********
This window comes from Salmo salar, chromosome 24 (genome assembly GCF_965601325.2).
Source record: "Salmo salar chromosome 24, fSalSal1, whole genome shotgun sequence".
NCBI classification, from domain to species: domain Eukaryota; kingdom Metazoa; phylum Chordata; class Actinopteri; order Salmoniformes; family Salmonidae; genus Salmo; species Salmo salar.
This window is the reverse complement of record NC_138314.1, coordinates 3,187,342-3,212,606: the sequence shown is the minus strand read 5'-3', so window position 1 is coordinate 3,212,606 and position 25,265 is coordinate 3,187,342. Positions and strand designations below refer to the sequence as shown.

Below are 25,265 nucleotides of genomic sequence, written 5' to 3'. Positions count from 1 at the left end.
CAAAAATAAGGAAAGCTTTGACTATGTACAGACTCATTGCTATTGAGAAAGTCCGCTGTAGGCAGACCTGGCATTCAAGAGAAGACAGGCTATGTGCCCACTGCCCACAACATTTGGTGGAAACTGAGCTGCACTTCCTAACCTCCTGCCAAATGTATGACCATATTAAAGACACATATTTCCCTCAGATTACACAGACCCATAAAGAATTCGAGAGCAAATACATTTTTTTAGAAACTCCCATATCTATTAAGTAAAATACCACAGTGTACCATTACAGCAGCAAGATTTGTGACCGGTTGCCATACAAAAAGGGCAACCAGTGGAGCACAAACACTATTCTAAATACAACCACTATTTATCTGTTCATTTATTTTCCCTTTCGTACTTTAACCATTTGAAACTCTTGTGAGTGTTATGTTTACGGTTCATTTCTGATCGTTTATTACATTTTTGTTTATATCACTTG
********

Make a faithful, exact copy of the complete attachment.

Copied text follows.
This window comes from Salmo salar, chromosome 24 (genome assembly GCF_965601325.2).
Source record: "Salmo salar chromosome 24, fSalSal1, whole genome shotgun sequence".
NCBI classification, from domain to species: domain Eukaryota; kingdom Metazoa; phylum Chordata; class Actinopteri; order Salmoniformes; family Salmonidae; genus Salmo; species Salmo salar.
This window is the reverse complement of record NC_138314.1, coordinates 3,187,342-3,212,606: the sequence shown is the minus strand read 5'-3', so window position 1 is coordinate 3,212,606 and position 25,265 is coordinate 3,187,342. Positions and strand designations below refer to the sequence as shown.

Below are 25,265 nucleotides of genomic sequence, written 5' to 3'. Positions count from 1 at the left end.
CAAAAATAAGGAAAGCTTTGACTATGTACAGACTCATTGCTATTGAGAAAGTCCGCTGTAGGCAGACCTGGCATTCAAGAGAAGACAGGCTATGTGCCCACTGCCCACAACATTTGGTGGAAACTGAGCTGCACTTCCTAACCTCCTGCCAAATGTATGACCATATTAAAGACACATATTTCCCTCAGATTACACAGACCCATAAAGAATTCGAGAGCAAATACATTTTTTTAGAAACTCCCATATCTATTAAGTAAAATACCACAGTGTACCATTACAGCAGCAAGATTTGTGACCGGTTGCCATACAAAAAGGGCAACCAGTGGAGCACAAACACTATTCTAAATACAACCACTATTTATCTGTTCATTTATTTTCCCTTTCGTACTTTAACCATTTGAAACTCTTGTGAGTGTTATGTTTACGGTTCATTTCTGATCGTTTATTACATTTTTGTTTATATCACTTG